This last week I met with two different language learners who are at a more advanced level of the language they are learning. Most of the people I coach with tend to be just getting started and are at the beginner or intermediate levels. Meeting with these two gave me a new challenge to think about as a language coach: How do we continue to progress after we have enough of the language to really thrive?
At the beginning, we make fast improvements, our vocabulary grows quickly and our days are filled with success. Like anything in life though, it is easy to see improvements when starting from zero. It’s the other end where the real challenge lies. How many have tried to lose weight only to have the last five pounds be the most difficult to shed? Language learning too becomes more difficult as we progress. Why is this?
There are a couple of reasons why this happens. First, the areas we need to work on are fewer and identifying where we need to improve is more difficult. Second, and probably more detrimental to continued progress is the fact that we are able to do most of the things we want to do with the language. It’s not always perfect and we don’t get everything, but for all intents and purposes we can communicate pretty well. Our motivation to keep improving will wain as the urgency decreases. When people ask me about my Turkish, I usually respond that there is not much that I can’t do with my Turkish, but there’s not much I do really well either. I’d like to be better.
In today’s post I would like to offer a few ideas for advanced speakers who want to continue to progress in their proficiency with the language.
Stay in the Game
I asked my wife for her thoughts before beginning this post. She too is an advanced speaker of Turkish and she had this to say:
I think the biggest challenge for advanced speakers is to stay in the game. It’s the mental challenge of continuing to press in, of continuing to want to press in and improve. That’s the biggest challenge I face. My Turkish friends think my Turkish is fine. I can do most everything I need to do. But I know I want to keep improving.
Read For Fun
Another activity that I think will greatly help learners continue to improve in the language is to read for fun. Not textbooks. Not things you don’t enjoy. Find a good book that you really love and read it for fun. Enjoy the book. Don’t worry about looking up words a lot though if words or grammar structures do keep coming up and you aren’t understanding them, make a note to talk to a native speaker about them. Mostly though I want to encourage you to just get lost in reading and to read a lot.
Another activity that has helped me is to think about creating projects around the things I am excited about and diving into the language through them. For example, one thing I have been excited about for the last five or six years has been straw bale construction. Yup – building houses out of strawbales. I never imagined that Turks would be interested in this idea and had never looked, but today I went to Google translate and typed in “strawbale house”. I typed the Turkish “saman ev” into the Google search bar and found a lot of sites dedicated to Strawbale Homes! Wow. Now I have a project to dive into – articles to read, videos to watch, podcasts to listen to and a phone number or two to call and talk with real folks in Turkish about strawbale homes. I’ll write journals about the strawbale home I want to build and maybe write a letter or two to Turkish strawbale enthusiasts. Now I have a whole new arena through which I can approach Turkish and expand my vocabulary, my ability to use expressions and I’ll probably pick up a grammar nuance or two along the way. For projects make sure that they come from either a true passion or a felt need. Do not just chose a topic randomly.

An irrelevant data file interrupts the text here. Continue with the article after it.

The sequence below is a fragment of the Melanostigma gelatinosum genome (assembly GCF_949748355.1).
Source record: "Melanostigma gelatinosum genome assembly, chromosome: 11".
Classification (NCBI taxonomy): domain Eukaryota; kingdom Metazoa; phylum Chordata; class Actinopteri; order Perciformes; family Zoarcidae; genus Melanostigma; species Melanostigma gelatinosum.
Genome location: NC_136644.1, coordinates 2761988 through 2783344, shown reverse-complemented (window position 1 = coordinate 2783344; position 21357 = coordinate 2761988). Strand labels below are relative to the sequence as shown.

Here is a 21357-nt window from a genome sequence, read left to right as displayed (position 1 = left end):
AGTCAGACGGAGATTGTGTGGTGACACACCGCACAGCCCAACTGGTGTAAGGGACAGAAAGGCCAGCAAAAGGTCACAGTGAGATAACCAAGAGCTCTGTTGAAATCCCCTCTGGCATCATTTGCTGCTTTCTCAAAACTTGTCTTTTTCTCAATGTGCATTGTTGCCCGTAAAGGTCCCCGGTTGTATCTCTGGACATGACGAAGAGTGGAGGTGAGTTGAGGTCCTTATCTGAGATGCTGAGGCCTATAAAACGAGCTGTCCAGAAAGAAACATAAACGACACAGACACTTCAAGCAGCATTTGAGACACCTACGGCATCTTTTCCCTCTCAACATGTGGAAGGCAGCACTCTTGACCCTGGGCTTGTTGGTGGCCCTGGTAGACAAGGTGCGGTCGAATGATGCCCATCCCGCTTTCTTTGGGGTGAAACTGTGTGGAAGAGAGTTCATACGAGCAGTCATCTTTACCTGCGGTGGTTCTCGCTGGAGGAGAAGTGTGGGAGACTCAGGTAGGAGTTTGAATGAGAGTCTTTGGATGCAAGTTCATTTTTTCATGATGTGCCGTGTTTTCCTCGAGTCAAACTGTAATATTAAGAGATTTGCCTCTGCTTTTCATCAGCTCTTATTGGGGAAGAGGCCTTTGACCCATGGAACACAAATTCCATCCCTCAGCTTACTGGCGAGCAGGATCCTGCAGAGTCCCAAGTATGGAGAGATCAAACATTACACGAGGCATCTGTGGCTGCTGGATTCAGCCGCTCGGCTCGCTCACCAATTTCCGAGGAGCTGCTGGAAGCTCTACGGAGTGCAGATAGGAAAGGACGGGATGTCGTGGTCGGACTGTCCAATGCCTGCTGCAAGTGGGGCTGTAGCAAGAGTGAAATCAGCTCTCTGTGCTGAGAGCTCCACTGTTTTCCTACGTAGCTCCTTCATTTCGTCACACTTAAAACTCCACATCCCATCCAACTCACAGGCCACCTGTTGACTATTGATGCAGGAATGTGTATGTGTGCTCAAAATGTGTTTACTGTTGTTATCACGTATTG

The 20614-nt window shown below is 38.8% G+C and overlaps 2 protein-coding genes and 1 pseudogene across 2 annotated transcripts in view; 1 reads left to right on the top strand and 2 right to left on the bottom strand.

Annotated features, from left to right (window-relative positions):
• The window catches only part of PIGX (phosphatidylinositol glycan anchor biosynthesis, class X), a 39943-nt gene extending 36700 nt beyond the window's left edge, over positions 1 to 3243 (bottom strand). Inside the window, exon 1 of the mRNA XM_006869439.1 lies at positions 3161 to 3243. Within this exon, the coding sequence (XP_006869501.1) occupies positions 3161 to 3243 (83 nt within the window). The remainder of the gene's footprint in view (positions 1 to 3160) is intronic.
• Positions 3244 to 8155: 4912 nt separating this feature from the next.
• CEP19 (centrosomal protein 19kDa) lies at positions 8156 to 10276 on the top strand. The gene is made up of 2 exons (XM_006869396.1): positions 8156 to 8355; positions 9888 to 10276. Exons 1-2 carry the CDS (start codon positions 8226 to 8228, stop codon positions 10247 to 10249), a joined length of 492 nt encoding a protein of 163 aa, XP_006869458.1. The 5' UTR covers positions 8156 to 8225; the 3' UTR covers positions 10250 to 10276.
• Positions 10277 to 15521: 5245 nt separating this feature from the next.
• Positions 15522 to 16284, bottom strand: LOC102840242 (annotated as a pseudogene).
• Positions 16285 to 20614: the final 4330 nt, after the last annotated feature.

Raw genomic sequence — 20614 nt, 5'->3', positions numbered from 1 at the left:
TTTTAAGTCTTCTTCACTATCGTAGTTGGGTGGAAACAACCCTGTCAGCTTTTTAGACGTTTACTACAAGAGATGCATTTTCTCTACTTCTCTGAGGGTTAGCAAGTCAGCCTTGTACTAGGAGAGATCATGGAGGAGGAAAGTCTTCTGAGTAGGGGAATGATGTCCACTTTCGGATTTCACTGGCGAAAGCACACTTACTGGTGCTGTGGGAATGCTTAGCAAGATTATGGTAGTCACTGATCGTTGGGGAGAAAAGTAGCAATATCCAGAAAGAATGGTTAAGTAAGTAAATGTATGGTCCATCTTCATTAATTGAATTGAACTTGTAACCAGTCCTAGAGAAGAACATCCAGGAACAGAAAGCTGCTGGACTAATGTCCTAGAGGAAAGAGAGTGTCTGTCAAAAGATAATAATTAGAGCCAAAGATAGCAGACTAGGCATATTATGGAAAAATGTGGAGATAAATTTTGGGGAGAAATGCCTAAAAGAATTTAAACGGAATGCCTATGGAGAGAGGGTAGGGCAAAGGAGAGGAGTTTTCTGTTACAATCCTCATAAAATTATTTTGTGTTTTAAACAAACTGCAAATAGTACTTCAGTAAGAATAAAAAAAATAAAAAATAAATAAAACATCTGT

Take a Grammar Cruise
As a teen, I cruised the strip on a regular basis. As a language learner, periodically taking a cruise through a simple grammar guide can be helpful. I don’t study it, but rather flip through it until I come to one of the grammar structures that I feel I have yet to master. I’ll read that section and maybe take some notes and write a few example sentences and then determine to spend a little time everyday working on mastering this grammar point. When I write about strawbale homes, I’ll try to work this in just to practice it. I’ll write journals and post them at Lang-8 and I’ll experiment a lot with it hoping that in doing so, I’ll be able to tease out exactly how it is used. I’ll be looking for it in my favorite book as I read. I will have created a sense of noticing.
Well, there are a few ideas to consider if you are an advanced speaker thinking about how to keep progressing in the language. I feel like my wife’s point is probably the most important – you have to stay in the game and make intentional choices to keep working at this life long journey of mastering another language.
Good luck and if you have any ideas that have worked for you, please feel free to share them in the comments section for everyone’s benefit.
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